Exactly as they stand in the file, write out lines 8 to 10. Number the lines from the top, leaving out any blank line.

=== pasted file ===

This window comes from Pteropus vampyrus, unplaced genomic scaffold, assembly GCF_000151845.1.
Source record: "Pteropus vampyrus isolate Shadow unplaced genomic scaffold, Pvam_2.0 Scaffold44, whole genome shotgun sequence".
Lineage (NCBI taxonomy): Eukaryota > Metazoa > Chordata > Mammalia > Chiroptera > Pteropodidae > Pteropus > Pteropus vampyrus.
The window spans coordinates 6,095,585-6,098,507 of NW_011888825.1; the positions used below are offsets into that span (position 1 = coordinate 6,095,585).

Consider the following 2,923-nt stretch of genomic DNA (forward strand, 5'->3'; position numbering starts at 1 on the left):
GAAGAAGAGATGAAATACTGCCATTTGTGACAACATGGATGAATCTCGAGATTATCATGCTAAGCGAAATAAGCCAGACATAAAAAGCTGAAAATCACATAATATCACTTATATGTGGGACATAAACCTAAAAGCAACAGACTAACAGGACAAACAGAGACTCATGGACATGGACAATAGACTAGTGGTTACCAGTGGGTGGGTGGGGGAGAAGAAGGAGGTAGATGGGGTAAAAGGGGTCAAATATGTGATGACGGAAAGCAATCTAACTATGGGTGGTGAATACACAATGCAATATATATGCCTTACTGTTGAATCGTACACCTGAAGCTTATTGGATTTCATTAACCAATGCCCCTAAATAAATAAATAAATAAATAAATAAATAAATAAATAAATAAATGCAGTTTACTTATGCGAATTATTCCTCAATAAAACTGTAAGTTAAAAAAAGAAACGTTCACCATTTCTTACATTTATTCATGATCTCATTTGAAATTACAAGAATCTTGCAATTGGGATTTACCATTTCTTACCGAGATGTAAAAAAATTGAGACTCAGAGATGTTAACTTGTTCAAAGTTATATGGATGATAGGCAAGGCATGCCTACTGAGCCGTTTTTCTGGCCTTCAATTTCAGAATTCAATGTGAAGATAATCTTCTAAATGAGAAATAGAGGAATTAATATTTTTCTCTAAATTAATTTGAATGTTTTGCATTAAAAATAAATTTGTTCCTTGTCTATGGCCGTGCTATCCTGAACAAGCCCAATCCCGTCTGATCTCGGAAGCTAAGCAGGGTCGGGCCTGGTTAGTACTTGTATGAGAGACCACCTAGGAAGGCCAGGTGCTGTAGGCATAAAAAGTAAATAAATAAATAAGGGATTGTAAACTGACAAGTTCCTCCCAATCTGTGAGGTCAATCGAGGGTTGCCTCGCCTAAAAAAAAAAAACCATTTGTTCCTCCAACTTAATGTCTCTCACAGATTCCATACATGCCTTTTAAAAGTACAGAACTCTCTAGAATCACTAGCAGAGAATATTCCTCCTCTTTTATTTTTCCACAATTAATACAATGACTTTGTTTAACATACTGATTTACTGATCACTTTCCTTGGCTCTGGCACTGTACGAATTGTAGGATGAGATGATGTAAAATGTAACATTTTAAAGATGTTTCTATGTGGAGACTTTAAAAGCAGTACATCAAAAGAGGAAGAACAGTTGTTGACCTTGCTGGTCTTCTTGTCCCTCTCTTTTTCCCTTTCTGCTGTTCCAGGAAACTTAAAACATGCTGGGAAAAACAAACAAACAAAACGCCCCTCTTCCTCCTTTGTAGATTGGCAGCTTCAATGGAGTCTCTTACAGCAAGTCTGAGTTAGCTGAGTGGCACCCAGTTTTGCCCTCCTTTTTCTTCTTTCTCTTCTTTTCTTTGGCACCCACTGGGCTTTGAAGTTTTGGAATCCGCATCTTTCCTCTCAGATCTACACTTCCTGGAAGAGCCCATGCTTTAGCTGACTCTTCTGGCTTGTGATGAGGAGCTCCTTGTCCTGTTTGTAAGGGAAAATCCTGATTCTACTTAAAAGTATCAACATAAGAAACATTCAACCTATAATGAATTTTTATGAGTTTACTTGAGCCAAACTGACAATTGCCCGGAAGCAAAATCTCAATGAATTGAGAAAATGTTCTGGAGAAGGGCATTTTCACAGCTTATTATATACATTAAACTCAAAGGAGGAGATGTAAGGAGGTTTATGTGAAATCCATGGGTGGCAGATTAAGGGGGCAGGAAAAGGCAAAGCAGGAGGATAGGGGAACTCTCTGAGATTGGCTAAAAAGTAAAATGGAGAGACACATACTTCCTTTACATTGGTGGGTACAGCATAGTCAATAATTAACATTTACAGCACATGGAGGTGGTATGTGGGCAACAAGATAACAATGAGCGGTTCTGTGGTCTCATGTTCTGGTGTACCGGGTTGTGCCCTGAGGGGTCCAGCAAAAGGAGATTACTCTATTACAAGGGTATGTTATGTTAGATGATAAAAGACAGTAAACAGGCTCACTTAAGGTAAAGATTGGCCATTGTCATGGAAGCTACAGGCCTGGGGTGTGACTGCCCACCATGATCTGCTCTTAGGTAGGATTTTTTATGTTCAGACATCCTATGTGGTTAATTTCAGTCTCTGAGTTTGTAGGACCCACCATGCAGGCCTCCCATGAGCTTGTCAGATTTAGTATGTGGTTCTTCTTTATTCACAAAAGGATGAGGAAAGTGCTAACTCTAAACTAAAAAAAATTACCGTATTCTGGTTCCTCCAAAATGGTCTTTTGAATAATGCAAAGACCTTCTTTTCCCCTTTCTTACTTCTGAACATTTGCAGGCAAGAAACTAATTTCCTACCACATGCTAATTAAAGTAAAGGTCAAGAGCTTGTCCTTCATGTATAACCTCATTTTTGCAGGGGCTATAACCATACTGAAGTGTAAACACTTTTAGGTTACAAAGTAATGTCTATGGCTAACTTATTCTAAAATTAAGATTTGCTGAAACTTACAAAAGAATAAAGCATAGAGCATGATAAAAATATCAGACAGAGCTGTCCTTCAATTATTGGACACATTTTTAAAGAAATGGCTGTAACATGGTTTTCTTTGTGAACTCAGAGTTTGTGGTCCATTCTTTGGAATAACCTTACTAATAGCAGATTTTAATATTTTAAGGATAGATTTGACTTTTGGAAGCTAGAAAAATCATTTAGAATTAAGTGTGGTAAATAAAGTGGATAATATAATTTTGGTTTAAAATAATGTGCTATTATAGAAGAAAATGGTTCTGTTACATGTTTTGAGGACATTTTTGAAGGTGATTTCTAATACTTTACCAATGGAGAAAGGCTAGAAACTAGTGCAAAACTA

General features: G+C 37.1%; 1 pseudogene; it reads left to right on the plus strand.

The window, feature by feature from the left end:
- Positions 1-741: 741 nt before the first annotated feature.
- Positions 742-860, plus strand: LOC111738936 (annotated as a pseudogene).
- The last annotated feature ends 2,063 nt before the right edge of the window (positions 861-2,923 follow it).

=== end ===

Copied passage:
The window, feature by feature from the left end:
- Positions 1-741: 741 nt before the first annotated feature.
- Positions 742-860, plus strand: LOC111738936 (annotated as a pseudogene).